Modern near-left liberals favor market-based economies overall, but think that the capitalist garden needs tending — what Franklin Roosevelt called “trimming the vines” in the 1930s — to deal with Smith’s externalities. Conservatives prefer to let (economic) nature take its course and see intervention as likely to interfere with the market’s natural function, similar to how a naturopath views drugs and surgery. At their most caricatured extremes, at least, right-wing conservatives are blind to capitalism’s imperfections and left-wing liberals are blind to capitalism being the goose that’s laying golden eggs for society at large — the economic engine for everyone that finances education, the arts, scientific research, the welfare state, etc. — not just lining the pockets of Rich Uncle Pennybags, aka the “Monopoly Man.” This fable has different versions across cultures but let’s say, for our purposes, that the goose is capitalism and the eggs are good jobs and a humane quality of life for workers. If a right-winger ignores everything but fattening the goose while a leftist doesn’t sympathize with the challenges of bearing goslings, a moderate utilitarian might boringly advocate a healthy, sensibly-regulated goose laying as many eggs as possible. Communists just kill the goose, but then they run low on eggs. Having tortured this metaphor nearly beyond recognition, we best migrate to the next paragraph before we’re debating whether the gaggle lives on a level playing field or whether fledglings are anatomically capable of pulling themselves up by their own bootstraps.
As free men increasingly won the right to vote in Britain and the U.S. during the 19th century, economic liberalism morphed from a free-market ideology into a mostly free market increasingly regulated to tamp down some of these externalities or things people didn’t like about completely free markets. These problems included, among other things, cyclical disruptions that the Federal Reserve was designed to mitigate, exploitative child labor, and monopolies. Liberalism morphed into a form of regulated capitalism that could be described as a reconciliation between capitalism and democracy. As people won the right to vote, workers and consumers voted to tinker with capitalism so as to mitigate its negative effects on them. This is what the Progressive Era’s economic component was all about and how the influential New Republic magazine came to define liberal. New Republic editors were part of a group centered in the Dupont Circle neighborhood of Washington, D.C. that included supporters of Teddy Roosevelt’s progressive agenda and Supreme Court Judges Felix Frankfurter and Oliver Wendell Holmes. Eventually, Teddy’s young cousin Franklin shed his conservative upbringing and joined the group.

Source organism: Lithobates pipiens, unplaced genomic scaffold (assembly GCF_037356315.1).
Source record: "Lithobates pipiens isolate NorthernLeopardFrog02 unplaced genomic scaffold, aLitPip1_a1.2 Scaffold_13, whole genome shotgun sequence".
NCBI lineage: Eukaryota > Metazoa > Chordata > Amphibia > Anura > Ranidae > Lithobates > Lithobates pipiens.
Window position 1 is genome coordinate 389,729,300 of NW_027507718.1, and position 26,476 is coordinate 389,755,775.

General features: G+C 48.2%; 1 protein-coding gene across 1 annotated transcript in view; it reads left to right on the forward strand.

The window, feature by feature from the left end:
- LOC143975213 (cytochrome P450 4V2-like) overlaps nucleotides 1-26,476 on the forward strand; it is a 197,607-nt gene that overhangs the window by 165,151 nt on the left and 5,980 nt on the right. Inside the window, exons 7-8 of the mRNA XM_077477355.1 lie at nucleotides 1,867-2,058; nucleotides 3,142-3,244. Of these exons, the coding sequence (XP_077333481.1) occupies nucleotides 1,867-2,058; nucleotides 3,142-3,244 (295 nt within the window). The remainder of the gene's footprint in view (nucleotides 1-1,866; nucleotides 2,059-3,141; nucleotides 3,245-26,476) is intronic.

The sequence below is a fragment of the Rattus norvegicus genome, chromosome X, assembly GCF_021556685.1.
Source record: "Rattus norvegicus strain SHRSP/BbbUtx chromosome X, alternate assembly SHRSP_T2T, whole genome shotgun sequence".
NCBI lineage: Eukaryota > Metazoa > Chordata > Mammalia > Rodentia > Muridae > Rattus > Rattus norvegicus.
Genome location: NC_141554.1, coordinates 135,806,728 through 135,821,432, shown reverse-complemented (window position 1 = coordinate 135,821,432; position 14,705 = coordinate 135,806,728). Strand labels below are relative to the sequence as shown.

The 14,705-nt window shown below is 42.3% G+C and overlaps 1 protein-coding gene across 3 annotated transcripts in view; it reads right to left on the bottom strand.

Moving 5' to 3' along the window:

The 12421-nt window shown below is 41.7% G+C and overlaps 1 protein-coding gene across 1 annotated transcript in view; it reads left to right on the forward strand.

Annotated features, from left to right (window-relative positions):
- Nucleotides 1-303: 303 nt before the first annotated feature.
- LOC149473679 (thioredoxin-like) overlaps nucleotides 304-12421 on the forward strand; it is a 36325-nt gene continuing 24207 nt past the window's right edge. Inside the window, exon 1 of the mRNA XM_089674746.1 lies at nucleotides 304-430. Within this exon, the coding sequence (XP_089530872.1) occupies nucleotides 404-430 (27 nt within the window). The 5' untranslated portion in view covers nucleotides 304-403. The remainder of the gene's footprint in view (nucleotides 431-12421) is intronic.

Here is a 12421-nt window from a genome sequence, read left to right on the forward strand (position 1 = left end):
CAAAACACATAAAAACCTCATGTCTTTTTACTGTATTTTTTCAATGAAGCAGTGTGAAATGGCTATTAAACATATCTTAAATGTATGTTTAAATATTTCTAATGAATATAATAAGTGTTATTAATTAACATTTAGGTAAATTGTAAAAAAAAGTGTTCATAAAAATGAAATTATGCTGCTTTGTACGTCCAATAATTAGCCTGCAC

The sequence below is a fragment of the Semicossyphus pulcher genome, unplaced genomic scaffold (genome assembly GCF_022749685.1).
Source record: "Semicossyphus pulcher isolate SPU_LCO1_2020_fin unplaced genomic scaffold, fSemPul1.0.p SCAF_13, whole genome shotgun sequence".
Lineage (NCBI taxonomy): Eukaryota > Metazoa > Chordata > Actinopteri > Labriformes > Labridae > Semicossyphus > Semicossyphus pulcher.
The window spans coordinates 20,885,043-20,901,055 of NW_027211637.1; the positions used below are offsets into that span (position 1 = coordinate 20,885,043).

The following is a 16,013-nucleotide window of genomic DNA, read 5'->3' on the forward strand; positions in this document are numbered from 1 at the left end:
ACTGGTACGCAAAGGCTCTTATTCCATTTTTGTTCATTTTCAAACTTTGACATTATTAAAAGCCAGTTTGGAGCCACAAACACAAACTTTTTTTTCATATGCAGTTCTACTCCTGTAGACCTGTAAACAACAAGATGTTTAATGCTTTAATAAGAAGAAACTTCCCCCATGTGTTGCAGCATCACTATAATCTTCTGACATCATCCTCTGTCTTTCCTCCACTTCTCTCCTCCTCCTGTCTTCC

Slowly but surely the government grew bigger and it wasn’t until after the 1980s Reagan Revolution that liberal became a tainted word that even most Democratic politicians avoided. They wouldn’t highlight it in a campaign ad, for instance (especially in Texas). By the 1980s, a critical balance of voters thought it was time to pull back on the regulatory throttle. Marginalizing the term liberal was brilliant politics on the Republicans’ part, putting Democrats on the defensive. By the 2010s, Democrats often used liberal to refer to their center-left or near-left faction (e.g. Obama, Biden, Booker, Klobuchar) and progressive for further left (e.g. Sanders, Warren, Ocasio-Cortez). Progressive Democrats disagree with liberal Democrats’ support for free trade, interventionist foreign policy, and market-based solutions to healthcare insurance and climate change. Yet, conservatives still use liberal to describe everyone left-of-center and would describe Democrats like Bernie Sanders as being even more liberal than Obama or Biden, so the term gets ultra-confusing even when used domestically. Another weird thing about the U.S. is that we use radical to describe the far-left but not the far-right.